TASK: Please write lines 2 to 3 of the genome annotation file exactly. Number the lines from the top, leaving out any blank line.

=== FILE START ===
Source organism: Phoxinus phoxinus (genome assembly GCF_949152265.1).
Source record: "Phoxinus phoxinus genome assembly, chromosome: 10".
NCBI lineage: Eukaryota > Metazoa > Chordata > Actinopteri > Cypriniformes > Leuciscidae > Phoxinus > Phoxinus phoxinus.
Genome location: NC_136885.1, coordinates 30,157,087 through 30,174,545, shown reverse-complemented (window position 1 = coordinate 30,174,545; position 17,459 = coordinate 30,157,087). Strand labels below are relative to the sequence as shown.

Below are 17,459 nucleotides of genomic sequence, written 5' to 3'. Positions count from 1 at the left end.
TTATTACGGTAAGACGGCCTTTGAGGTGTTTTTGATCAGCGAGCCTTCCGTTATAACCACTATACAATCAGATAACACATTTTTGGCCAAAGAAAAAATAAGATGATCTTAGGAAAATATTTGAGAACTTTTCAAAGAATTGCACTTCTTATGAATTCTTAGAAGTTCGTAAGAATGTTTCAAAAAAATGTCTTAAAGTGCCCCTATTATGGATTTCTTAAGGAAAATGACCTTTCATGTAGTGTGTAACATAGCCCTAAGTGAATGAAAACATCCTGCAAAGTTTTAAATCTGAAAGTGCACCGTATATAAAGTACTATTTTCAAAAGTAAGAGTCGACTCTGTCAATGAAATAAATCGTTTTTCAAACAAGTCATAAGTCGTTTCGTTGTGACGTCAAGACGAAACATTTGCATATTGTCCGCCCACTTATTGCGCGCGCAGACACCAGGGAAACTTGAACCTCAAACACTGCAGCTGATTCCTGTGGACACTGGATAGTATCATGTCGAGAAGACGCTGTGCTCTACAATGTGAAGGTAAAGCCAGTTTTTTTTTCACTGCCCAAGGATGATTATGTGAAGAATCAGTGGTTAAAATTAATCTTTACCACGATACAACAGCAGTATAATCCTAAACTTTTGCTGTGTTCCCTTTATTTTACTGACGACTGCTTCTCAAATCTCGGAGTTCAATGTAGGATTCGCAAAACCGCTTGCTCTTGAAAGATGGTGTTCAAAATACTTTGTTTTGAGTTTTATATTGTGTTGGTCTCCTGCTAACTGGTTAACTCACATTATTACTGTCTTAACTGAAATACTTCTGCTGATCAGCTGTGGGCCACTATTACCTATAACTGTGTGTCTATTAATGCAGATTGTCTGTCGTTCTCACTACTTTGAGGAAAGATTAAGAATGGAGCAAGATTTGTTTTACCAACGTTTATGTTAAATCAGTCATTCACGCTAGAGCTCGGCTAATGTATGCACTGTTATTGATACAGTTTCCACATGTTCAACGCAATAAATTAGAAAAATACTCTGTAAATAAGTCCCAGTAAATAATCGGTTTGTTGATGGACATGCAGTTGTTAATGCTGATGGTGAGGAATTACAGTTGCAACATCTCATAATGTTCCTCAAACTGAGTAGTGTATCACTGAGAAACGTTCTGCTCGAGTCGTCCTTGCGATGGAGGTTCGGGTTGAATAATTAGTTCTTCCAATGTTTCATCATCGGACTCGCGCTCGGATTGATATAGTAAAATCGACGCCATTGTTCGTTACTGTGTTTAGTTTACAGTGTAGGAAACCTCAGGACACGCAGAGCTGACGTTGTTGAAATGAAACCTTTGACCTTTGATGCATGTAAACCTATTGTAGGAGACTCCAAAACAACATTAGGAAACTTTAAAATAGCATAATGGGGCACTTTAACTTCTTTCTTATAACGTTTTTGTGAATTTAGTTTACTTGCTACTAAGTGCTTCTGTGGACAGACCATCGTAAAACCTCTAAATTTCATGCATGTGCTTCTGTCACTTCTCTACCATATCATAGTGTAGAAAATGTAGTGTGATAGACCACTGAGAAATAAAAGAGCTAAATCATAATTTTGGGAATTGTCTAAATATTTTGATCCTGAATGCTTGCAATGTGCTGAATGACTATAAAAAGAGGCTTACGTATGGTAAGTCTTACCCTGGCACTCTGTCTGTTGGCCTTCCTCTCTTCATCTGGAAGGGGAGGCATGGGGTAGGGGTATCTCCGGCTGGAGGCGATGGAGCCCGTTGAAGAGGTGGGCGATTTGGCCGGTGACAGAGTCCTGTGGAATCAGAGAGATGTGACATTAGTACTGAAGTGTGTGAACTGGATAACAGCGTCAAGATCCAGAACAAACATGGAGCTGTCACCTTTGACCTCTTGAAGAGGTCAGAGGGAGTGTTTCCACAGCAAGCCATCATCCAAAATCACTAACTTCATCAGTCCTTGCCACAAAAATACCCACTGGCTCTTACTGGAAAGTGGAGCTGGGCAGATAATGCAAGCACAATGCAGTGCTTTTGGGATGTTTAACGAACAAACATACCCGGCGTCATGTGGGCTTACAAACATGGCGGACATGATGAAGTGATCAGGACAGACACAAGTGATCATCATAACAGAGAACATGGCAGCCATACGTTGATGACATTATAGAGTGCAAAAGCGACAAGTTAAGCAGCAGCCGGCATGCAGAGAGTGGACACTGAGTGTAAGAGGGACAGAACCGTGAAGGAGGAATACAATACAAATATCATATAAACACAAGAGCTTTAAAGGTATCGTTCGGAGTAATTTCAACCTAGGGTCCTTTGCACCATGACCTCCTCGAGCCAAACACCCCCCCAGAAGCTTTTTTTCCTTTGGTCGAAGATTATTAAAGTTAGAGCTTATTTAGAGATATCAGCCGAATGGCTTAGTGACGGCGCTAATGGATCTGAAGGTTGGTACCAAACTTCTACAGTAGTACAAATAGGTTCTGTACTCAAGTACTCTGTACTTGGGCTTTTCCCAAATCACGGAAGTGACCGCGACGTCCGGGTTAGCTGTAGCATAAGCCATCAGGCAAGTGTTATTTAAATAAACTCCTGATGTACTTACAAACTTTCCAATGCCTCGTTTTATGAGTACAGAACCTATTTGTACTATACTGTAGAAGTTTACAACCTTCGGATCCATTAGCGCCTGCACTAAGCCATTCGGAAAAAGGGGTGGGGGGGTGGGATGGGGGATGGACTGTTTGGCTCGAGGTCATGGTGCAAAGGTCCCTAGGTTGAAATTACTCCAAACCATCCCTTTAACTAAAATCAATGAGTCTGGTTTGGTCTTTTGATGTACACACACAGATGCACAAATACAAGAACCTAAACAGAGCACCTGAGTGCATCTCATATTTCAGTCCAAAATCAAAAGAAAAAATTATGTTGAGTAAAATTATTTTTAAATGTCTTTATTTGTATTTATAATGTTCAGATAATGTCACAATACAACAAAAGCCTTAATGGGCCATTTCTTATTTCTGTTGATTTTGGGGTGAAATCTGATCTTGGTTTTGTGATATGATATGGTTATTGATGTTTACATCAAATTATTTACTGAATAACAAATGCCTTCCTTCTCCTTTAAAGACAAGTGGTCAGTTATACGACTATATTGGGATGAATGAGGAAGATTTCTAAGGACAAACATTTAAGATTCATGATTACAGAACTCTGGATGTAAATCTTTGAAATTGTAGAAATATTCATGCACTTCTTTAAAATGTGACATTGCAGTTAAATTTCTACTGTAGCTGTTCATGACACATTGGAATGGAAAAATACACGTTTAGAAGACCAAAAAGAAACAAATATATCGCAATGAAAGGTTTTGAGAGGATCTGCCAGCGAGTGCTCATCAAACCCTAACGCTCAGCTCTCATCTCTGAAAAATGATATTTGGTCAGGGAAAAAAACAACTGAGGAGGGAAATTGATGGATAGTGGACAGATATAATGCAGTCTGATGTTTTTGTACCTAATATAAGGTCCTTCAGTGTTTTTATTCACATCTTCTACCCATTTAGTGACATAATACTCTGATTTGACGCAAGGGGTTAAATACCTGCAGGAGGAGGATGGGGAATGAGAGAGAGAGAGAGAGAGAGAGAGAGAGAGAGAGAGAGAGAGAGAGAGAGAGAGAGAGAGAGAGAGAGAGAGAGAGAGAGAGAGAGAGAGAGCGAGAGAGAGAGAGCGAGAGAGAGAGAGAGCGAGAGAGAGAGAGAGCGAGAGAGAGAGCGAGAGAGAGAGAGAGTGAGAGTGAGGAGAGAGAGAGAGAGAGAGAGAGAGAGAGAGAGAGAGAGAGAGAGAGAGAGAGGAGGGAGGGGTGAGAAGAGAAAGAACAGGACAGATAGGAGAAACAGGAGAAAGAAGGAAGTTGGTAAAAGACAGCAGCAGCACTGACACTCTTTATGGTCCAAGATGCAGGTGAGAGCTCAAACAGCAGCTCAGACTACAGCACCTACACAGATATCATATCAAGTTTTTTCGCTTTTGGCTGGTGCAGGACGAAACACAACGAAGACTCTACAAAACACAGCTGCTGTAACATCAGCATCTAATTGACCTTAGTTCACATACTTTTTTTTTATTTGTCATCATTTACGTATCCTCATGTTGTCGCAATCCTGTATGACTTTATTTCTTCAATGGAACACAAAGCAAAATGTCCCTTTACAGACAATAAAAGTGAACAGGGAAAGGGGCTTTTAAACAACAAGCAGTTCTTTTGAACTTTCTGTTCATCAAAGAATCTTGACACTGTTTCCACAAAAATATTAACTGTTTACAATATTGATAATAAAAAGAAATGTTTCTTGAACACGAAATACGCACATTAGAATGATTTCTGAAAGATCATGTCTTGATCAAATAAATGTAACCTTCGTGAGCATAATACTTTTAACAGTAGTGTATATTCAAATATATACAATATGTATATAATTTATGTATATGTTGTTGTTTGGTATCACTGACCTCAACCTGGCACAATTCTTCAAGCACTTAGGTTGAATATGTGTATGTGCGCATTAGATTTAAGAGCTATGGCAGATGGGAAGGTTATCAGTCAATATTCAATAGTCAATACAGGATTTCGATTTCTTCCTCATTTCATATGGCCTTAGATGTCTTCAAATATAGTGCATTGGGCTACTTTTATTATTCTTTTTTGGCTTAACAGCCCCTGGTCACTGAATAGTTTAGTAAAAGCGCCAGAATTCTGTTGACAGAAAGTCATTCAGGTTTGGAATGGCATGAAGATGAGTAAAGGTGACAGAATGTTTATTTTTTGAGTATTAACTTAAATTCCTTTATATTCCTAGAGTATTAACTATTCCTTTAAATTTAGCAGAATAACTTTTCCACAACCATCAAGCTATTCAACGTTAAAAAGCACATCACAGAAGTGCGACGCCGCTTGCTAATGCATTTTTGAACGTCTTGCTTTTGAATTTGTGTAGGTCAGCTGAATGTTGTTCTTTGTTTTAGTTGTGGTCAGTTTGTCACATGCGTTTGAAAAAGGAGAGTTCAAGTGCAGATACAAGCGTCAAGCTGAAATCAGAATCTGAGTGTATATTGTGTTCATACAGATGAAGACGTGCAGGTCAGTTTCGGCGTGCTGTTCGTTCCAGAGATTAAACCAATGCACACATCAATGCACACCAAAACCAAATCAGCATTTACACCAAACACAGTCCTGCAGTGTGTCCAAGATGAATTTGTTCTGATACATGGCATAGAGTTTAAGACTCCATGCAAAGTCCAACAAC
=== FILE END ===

Source record: "Phoxinus phoxinus genome assembly, chromosome: 10".
NCBI lineage: Eukaryota > Metazoa > Chordata > Actinopteri > Cypriniformes > Leuciscidae > Phoxinus > Phoxinus phoxinus.